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Lowly cytokine may play role in controlling neurotransmitters

COLUMBUS, Ohio - Researchers here in collaboration with a group in California have discovered that a protein normally thought only to be a component in the immune system actually plays a key role in regulating neurotransmission in the central nervous system -- the CNS -- as well.

The protein, tumor necrosis factor alpha, or TNF-alpha, has long been known to be a key player in controlling cell death but this new finding offers new insights into how cells interact within the human nervous system.

Understanding this new role of TNF-alpha may provide researchers with possible new approaches to treating illnesses such as dementia, Alzheimer's disease, stroke, epilepsy and spinal cord injury. The report was published in the latest issue of the journal Science.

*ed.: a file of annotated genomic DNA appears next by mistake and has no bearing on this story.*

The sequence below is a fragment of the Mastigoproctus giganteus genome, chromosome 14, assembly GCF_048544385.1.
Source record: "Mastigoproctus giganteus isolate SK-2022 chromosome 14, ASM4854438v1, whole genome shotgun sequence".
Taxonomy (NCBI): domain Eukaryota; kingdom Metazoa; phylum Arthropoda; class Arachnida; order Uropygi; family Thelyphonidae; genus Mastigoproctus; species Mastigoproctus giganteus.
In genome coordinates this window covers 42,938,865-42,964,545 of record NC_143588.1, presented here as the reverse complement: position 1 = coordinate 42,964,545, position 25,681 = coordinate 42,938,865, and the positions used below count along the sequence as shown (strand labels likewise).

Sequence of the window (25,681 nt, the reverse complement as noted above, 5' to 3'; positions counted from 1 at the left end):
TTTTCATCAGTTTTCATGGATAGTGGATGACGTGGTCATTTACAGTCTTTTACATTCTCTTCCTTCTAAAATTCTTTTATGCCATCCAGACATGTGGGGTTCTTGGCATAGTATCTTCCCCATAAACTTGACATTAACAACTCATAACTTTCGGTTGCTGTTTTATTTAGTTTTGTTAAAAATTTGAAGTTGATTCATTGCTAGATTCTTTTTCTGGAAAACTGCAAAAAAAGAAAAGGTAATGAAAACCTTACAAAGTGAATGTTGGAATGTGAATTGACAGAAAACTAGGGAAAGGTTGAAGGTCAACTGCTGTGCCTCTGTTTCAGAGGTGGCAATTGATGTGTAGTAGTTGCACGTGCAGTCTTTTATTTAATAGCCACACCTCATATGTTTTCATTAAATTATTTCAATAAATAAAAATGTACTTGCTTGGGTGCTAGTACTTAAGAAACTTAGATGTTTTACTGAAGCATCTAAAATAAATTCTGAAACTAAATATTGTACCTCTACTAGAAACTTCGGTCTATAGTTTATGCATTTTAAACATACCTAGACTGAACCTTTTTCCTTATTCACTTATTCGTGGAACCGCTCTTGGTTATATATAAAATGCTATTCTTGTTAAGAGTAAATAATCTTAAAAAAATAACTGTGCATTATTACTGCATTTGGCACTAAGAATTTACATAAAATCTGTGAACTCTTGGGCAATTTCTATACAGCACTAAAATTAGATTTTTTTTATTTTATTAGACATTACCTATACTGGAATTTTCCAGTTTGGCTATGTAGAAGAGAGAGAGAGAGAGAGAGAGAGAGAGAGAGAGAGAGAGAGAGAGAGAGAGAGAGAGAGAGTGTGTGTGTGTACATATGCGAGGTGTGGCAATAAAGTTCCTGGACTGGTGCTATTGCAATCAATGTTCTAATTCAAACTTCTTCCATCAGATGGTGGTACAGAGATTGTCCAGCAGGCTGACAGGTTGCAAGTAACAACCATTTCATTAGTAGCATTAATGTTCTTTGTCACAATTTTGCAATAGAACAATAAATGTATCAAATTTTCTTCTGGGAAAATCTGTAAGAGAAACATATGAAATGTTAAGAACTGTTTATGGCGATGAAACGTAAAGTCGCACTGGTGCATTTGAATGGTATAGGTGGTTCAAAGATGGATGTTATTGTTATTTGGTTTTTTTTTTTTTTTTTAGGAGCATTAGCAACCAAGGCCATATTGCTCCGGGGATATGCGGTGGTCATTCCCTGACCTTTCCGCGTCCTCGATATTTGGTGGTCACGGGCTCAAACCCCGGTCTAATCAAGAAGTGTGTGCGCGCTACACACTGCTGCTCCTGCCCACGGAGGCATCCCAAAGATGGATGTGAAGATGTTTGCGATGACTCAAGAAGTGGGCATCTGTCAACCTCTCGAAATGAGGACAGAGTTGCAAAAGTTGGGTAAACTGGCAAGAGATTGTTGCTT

The findings by Jacqueline Bresnahan, professor of neurosciences at Ohio State University; Michael Beattie, professor and chair of the same department, and colleagues at Stanford University, show that TNF-alpha is vital for controlling the strength of signal transmission between nerve cells. And the level of signal strength may play an important role in determining how nerve cells respond to injury.

Researchers have long believed that neurons were
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Contact: Michael Beattie
beattie.2@osu.edu
614-688-8327
Ohio State University
22-Mar-2002


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